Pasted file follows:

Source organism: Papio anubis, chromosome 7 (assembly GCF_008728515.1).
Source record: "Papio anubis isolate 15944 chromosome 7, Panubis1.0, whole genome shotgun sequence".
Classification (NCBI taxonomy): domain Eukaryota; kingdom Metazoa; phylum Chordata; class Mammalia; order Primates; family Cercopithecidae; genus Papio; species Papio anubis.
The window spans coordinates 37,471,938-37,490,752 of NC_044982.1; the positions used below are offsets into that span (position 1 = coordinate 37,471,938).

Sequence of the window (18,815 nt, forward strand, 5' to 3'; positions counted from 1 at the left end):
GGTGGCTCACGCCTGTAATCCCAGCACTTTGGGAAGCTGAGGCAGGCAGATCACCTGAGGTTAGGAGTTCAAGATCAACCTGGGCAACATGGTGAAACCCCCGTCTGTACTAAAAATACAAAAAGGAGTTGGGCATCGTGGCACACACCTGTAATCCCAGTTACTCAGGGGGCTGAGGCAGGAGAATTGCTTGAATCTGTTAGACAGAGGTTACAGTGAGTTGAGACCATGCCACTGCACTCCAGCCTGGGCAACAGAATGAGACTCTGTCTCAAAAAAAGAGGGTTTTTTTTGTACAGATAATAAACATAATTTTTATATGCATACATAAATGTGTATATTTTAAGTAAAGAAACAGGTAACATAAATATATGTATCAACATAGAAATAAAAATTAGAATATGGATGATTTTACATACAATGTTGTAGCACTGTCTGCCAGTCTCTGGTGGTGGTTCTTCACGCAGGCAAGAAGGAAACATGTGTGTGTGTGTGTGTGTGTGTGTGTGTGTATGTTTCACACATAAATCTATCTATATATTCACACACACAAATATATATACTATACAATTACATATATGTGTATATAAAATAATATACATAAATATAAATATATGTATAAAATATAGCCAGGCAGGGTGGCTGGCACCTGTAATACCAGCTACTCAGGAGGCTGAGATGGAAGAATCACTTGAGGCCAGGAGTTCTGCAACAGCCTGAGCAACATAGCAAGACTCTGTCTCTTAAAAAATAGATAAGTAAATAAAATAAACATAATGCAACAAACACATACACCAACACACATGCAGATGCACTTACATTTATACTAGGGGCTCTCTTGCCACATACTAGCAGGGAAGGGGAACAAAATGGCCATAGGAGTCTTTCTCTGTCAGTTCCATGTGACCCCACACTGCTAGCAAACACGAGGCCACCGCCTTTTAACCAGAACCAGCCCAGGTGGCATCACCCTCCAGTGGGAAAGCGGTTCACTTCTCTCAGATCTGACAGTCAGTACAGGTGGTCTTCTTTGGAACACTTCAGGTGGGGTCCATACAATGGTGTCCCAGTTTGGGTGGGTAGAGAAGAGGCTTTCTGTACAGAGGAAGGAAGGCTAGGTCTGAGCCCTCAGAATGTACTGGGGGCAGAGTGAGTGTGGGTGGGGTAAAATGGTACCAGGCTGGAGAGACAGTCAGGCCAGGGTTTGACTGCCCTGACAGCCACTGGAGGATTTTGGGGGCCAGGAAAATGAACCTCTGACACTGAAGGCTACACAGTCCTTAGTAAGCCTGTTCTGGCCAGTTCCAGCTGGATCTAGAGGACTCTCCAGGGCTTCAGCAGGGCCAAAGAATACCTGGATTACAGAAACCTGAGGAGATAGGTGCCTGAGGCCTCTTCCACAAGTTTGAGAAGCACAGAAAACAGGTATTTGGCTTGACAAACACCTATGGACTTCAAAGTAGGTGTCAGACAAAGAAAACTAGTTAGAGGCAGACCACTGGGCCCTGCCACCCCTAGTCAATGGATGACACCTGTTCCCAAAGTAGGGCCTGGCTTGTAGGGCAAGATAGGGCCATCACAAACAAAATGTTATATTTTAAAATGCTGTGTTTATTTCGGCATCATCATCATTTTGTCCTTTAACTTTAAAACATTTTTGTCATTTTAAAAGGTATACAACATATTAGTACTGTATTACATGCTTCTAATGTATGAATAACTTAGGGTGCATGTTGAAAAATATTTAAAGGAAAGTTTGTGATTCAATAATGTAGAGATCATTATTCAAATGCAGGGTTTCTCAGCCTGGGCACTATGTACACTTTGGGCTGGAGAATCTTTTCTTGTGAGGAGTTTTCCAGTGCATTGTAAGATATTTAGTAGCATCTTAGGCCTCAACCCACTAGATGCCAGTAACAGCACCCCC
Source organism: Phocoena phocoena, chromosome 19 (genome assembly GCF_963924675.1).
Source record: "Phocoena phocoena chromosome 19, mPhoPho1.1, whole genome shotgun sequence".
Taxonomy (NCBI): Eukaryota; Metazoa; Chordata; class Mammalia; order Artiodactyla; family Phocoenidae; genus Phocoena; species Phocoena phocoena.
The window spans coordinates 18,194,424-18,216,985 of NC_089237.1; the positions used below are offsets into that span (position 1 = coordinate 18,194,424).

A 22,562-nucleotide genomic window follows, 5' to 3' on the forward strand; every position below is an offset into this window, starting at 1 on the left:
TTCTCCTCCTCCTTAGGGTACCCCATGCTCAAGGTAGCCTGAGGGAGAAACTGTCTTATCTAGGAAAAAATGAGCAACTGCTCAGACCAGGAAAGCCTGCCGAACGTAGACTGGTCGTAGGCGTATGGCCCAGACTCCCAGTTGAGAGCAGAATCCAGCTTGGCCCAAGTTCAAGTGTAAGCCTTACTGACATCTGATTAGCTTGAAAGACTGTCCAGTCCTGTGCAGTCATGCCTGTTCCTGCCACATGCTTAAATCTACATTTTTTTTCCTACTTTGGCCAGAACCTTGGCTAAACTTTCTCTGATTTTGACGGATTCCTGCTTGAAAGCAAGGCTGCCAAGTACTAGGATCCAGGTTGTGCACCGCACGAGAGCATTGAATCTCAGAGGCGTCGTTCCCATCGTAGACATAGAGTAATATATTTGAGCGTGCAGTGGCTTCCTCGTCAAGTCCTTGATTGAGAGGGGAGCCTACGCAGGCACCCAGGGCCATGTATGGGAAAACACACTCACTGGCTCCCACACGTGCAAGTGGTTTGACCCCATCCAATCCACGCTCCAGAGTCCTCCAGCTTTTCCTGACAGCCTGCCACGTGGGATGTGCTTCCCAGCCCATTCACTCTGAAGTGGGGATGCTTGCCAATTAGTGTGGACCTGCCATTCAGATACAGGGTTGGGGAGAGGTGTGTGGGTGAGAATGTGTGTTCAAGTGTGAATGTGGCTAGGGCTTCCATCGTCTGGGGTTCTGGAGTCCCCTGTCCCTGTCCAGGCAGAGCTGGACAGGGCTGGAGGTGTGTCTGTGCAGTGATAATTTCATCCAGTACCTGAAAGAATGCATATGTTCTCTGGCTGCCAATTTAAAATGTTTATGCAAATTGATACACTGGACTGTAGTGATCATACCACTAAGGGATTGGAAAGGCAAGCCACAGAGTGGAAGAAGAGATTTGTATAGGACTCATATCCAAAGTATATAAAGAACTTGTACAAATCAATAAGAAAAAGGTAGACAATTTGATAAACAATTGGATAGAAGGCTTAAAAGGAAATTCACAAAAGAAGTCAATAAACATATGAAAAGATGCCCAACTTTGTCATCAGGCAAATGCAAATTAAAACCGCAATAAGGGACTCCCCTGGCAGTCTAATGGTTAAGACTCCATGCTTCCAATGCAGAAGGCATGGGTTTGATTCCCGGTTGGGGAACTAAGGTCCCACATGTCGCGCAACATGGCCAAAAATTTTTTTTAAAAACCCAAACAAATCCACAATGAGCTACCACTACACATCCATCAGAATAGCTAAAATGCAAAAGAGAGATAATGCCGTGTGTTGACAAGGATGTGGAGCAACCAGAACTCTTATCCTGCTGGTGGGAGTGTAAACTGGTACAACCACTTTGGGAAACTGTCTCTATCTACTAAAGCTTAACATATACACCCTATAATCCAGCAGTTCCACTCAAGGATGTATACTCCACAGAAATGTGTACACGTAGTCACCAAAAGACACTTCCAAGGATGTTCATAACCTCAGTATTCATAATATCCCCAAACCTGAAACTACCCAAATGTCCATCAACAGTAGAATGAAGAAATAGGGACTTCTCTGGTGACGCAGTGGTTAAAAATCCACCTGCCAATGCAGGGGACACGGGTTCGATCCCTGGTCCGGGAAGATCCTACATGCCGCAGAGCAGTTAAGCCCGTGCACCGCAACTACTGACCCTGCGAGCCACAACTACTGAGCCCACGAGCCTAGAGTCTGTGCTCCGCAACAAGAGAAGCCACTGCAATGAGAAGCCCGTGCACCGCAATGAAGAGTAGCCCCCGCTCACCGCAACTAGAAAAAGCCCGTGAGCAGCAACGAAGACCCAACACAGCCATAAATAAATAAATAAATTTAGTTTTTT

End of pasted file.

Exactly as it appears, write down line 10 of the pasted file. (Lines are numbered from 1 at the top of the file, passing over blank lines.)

The window spans coordinates 18,194,424-18,216,985 of NC_089237.1; the positions used below are offsets into that span (position 1 = coordinate 18,194,424).